Super storm Sandy has been described as the worst disaster affecting NYC – and its art – since 9/11. Beth Antoine, coordinator at the American Institute for Conservation told the Guardian, “We’re expecting a whole lot of damage to be reported for weeks ahead.”
In anticipation of the storm’s arrival, the Museum of Modern Art removed works from their sculpture garden and wrapped and secured others. The Public Art Fund closed and secured an installation. The Metropolitan Museum of Art took precautions with their roof sculptures and the Storm King Sculpture Park up state, removed and tethered numerous pieces.
Chelsea and downtown galleries were the hardest hit, with many dealers sustaining significant damage to art and property despite sandbag precautions. In Midtown, which escaped the worst of the damage, The Metropolitan Museum of Art was able to re-open just two days after the storm hit. The Witney Museum of American Art and the Frick Collection opened yesterday. Sotheby’s New York announced that it has postponed its Impressionist and Modern Art sale because of disruption caused to people’s travel plans.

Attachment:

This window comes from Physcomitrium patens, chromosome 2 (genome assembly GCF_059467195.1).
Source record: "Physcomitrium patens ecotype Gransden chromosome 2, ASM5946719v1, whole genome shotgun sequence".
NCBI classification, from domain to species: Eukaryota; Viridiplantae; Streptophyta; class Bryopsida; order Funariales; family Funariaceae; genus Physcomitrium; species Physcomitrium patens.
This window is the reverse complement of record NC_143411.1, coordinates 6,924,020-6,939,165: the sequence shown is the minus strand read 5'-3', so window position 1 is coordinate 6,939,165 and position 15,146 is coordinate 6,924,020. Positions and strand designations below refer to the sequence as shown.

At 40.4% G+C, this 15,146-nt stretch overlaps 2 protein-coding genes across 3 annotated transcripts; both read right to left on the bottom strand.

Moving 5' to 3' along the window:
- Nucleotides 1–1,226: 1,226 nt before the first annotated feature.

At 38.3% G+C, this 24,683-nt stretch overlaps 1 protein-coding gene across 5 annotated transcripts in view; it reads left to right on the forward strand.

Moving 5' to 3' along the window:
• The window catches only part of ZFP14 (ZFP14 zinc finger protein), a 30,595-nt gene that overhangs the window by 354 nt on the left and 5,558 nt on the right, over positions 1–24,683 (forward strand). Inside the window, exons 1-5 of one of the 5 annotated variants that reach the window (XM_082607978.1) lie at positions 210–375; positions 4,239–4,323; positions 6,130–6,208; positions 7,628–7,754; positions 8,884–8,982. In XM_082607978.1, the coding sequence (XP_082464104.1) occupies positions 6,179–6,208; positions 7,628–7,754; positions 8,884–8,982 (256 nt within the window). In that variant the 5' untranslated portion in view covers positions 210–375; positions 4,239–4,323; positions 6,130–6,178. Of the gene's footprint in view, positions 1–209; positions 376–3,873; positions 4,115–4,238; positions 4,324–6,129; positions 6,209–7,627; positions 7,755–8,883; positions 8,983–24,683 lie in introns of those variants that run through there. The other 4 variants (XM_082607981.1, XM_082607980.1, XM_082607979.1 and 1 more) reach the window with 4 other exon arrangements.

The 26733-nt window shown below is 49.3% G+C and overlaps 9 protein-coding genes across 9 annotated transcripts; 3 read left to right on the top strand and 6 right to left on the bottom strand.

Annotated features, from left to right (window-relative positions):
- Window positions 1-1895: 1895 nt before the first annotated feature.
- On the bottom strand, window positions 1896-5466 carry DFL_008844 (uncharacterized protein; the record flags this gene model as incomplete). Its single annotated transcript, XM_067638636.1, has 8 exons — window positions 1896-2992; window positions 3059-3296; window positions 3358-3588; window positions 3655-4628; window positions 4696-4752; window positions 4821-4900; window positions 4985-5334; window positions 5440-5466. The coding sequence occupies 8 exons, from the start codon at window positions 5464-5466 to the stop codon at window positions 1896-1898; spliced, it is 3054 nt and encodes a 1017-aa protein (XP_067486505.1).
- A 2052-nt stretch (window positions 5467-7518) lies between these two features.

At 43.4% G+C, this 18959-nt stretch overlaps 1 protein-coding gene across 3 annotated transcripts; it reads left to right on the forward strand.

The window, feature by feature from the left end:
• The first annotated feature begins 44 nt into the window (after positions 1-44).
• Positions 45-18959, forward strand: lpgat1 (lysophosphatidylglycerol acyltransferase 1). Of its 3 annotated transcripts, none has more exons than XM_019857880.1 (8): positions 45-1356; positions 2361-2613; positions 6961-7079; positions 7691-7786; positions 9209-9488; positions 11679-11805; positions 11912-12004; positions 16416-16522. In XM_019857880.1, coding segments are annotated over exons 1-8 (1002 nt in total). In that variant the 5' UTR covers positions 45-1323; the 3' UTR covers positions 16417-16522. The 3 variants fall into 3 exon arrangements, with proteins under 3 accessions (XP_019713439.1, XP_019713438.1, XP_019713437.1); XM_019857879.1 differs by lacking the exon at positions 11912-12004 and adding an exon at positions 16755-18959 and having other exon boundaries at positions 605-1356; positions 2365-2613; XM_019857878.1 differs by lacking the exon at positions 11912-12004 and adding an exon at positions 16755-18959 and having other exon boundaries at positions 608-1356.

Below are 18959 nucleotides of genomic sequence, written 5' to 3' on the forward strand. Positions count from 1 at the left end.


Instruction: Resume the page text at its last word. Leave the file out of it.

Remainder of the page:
For many the cleanup operation has barely begun with gallery owners still unable to access their premises. The full extent of the storm’s impact on one of the world’s major art capitals and its art collections remains unclear.
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